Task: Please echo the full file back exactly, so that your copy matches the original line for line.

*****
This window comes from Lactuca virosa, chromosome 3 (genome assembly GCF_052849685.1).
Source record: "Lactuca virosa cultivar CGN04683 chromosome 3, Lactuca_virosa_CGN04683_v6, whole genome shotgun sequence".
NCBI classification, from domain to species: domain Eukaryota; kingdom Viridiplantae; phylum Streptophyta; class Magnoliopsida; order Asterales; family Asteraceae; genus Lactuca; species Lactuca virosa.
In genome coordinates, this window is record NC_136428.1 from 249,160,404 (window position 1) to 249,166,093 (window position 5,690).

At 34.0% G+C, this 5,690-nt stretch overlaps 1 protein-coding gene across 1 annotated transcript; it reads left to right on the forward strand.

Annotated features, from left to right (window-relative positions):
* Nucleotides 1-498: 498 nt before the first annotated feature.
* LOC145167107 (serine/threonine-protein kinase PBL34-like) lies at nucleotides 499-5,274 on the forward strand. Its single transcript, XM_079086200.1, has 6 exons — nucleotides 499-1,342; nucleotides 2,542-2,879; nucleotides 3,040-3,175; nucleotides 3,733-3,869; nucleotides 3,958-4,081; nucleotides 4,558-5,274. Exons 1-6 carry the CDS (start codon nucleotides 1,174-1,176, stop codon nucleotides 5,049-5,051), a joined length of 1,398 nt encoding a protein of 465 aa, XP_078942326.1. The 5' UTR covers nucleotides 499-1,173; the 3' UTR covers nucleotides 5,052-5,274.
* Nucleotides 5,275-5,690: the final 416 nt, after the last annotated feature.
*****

This window comes from Lactuca virosa, chromosome 3 (genome assembly GCF_052849685.1).
Source record: "Lactuca virosa cultivar CGN04683 chromosome 3, Lactuca_virosa_CGN04683_v6, whole genome shotgun sequence".
NCBI classification, from domain to species: domain Eukaryota; kingdom Viridiplantae; phylum Streptophyta; class Magnoliopsida; order Asterales; family Asteraceae; genus Lactuca; species Lactuca virosa.
In genome coordinates, this window is record NC_136428.1 from 249,160,404 (window position 1) to 249,166,093 (window position 5,690).

At 34.0% G+C, this 5,690-nt stretch overlaps 1 protein-coding gene across 1 annotated transcript; it reads left to right on the forward strand.

Annotated features, from left to right (window-relative positions):
* Nucleotides 1-498: 498 nt before the first annotated feature.
* LOC145167107 (serine/threonine-protein kinase PBL34-like) lies at nucleotides 499-5,274 on the forward strand. Its single transcript, XM_079086200.1, has 6 exons — nucleotides 499-1,342; nucleotides 2,542-2,879; nucleotides 3,040-3,175; nucleotides 3,733-3,869; nucleotides 3,958-4,081; nucleotides 4,558-5,274. Exons 1-6 carry the CDS (start codon nucleotides 1,174-1,176, stop codon nucleotides 5,049-5,051), a joined length of 1,398 nt encoding a protein of 465 aa, XP_078942326.1. The 5' UTR covers nucleotides 499-1,173; the 3' UTR covers nucleotides 5,052-5,274.
* Nucleotides 5,275-5,690: the final 416 nt, after the last annotated feature.